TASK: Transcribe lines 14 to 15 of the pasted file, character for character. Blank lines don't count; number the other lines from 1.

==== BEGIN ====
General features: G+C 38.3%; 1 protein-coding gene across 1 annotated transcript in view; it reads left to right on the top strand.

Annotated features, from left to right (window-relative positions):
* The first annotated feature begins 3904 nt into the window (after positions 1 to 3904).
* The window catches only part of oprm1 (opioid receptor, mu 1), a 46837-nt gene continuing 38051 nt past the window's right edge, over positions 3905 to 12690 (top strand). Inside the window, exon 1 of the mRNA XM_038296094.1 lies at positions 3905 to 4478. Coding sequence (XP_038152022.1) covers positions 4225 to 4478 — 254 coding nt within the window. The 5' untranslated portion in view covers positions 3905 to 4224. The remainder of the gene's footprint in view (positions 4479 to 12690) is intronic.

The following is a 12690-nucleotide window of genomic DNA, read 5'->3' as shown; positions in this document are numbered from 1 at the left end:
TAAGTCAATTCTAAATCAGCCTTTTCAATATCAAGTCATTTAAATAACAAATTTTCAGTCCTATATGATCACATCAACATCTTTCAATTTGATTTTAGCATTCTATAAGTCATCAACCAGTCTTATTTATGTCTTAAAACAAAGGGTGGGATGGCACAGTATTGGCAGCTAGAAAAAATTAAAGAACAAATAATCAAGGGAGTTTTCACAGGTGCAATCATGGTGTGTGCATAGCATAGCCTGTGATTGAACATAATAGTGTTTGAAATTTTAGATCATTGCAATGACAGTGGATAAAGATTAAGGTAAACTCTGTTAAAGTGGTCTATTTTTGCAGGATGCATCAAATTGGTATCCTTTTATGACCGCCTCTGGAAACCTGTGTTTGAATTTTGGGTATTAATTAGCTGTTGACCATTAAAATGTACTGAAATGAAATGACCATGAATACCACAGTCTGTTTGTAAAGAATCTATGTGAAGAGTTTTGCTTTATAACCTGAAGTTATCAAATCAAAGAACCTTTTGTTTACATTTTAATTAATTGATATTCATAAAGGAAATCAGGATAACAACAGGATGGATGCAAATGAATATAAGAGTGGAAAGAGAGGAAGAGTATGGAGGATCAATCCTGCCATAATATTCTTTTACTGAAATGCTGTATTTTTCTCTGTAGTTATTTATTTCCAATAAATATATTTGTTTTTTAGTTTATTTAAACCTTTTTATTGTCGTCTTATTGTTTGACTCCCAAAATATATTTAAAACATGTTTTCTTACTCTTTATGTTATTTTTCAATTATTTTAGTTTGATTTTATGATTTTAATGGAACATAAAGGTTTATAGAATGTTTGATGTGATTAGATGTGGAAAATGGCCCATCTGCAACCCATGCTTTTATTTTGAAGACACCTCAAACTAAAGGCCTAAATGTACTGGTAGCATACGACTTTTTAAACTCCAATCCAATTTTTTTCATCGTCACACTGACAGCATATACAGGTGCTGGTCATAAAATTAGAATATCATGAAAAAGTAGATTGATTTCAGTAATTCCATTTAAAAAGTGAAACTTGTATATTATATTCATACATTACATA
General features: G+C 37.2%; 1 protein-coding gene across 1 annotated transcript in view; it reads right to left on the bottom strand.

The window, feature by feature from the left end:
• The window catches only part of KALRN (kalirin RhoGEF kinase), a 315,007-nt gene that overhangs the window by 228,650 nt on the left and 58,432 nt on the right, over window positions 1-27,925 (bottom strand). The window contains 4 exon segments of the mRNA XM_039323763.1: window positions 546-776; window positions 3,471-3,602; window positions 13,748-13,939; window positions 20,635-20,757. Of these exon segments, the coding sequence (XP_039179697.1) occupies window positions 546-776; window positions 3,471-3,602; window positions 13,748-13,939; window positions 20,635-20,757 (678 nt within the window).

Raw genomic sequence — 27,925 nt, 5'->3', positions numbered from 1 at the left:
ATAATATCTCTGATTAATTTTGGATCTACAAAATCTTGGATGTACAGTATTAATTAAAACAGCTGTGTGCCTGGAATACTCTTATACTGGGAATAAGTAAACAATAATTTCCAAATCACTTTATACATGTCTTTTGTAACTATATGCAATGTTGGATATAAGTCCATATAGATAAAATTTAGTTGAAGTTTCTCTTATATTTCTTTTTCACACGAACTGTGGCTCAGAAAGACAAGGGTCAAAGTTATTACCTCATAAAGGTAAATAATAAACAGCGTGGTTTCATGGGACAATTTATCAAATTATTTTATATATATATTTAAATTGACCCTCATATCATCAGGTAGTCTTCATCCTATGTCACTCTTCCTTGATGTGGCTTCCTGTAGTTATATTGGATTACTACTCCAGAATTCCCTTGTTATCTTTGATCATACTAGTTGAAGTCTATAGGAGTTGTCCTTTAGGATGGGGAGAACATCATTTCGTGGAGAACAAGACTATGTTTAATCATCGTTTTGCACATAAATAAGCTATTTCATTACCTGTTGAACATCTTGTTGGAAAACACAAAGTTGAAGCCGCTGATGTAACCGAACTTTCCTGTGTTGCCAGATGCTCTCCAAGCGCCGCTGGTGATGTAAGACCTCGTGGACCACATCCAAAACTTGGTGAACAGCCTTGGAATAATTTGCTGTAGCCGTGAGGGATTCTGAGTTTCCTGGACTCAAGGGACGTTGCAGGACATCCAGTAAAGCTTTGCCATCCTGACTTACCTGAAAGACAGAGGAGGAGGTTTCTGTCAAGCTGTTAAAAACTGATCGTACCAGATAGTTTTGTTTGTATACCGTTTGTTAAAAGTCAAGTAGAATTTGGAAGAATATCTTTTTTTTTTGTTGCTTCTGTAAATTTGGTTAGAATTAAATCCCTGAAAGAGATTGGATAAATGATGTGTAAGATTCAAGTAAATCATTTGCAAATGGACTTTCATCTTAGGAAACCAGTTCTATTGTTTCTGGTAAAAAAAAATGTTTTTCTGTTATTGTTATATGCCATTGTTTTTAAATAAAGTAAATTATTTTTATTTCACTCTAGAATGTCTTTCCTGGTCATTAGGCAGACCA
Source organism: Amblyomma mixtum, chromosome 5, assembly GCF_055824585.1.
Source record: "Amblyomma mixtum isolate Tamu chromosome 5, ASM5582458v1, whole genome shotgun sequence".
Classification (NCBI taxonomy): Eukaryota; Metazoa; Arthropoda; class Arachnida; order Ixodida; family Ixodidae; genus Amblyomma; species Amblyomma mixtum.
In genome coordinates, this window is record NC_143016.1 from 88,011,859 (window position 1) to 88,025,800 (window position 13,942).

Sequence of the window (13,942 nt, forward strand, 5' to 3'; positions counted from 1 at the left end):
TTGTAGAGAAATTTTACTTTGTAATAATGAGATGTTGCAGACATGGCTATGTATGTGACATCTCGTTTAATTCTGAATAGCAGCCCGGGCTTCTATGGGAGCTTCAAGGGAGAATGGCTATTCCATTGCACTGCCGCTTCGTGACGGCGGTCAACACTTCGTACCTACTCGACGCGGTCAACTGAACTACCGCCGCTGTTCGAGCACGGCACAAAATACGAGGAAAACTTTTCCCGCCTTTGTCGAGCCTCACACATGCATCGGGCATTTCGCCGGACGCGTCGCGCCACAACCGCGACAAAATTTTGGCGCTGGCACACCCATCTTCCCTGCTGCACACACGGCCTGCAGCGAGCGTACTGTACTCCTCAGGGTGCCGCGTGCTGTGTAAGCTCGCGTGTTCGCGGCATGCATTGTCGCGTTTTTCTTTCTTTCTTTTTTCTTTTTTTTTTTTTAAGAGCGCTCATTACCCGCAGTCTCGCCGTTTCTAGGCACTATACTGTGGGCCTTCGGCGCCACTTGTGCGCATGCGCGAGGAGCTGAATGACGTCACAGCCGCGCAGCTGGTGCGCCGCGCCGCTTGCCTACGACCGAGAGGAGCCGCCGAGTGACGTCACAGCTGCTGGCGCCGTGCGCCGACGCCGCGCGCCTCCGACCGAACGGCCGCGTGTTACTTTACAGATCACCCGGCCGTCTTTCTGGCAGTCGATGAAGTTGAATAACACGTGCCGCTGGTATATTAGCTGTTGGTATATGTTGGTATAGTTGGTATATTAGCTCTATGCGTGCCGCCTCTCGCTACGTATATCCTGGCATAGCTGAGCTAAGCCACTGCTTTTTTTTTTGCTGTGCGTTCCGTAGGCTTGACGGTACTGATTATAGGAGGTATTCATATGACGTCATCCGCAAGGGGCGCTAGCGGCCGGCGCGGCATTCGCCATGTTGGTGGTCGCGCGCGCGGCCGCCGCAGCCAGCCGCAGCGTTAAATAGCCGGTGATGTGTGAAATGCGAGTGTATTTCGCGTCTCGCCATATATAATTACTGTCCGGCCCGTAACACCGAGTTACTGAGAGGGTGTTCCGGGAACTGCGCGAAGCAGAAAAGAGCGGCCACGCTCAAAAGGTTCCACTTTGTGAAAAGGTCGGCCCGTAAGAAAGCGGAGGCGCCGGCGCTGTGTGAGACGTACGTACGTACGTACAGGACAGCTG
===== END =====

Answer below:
Classification (NCBI taxonomy): Eukaryota; Metazoa; Arthropoda; class Arachnida; order Ixodida; family Ixodidae; genus Amblyomma; species Amblyomma mixtum.
In genome coordinates, this window is record NC_143016.1 from 88,011,859 (window position 1) to 88,025,800 (window position 13,942).